I asked Keller why Mallory, a Virginia man who claims he was exposed to asbestos while working in Virginia and Ohio, chose to sue Norfolk Southern, a Virginia, Pennsylvania company. Keller said Mallory’s trial attorneys are based in Pennsylvania. He politely brushed off my follow-up question about whether it made sense for Pennsylvania to hear Mallory’s case, arguing that his jurisdictional arguments are instead based on constitutional text and history.

Keller also said, in an argument echoed by some of Mallory’s amici, that companies routinely require customers and employees to consent to particular jurisdictions in circumstances no more coercive than Pennsylvania’s consent-by-registration requirement. Why, he said, should corporations be given special rights and treatment?

Moreover, Keller argued, corporations that consent to business registration jurisdiction may nevertheless argue that an out-of-state forum is impractical. And judges will still apply choice of law analysis in cases involving out-of-state plaintiffs and defendants. “It’s not, ‘come one, come all,'” Keller said. (Mallory’s motion does not address the dormant trade clause, which was cited in two Supreme Court briefs filed by law professors who said interstate commerce, rather than due process, is the correct analytical framework.)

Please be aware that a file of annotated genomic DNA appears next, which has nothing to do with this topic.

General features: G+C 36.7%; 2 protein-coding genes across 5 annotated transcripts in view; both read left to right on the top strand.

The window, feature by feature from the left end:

But it’s also true that if Keller’s team wins in the Supreme Court, you can expect plaintiffs’ attorneys to push hard for state legislatures to pass or strengthen consent-by-registration laws, that many states abandoned or significantly weakened after Goodyear and Daimler. “The political process,” Keller acknowledged, “will likely come into play.”

We’ll see later this summer, when the Norfolk Southern amici surface, whether pro-business groups like the U.S. Chamber of Commerce are aware of the risk this case poses to multi-state corporations. Business cases haven’t exactly been at the top of the court’s agenda for the past two terms. But for litigants, this one could be important.

Join now for FREE unlimited access to


Our standards: The Thomson Reuters Trust Principles.

The opinions expressed are those of the author. They do not reflect the views of Reuters News, which is committed to integrity, independence and freedom from bias by principles of trust.

Comments are closed.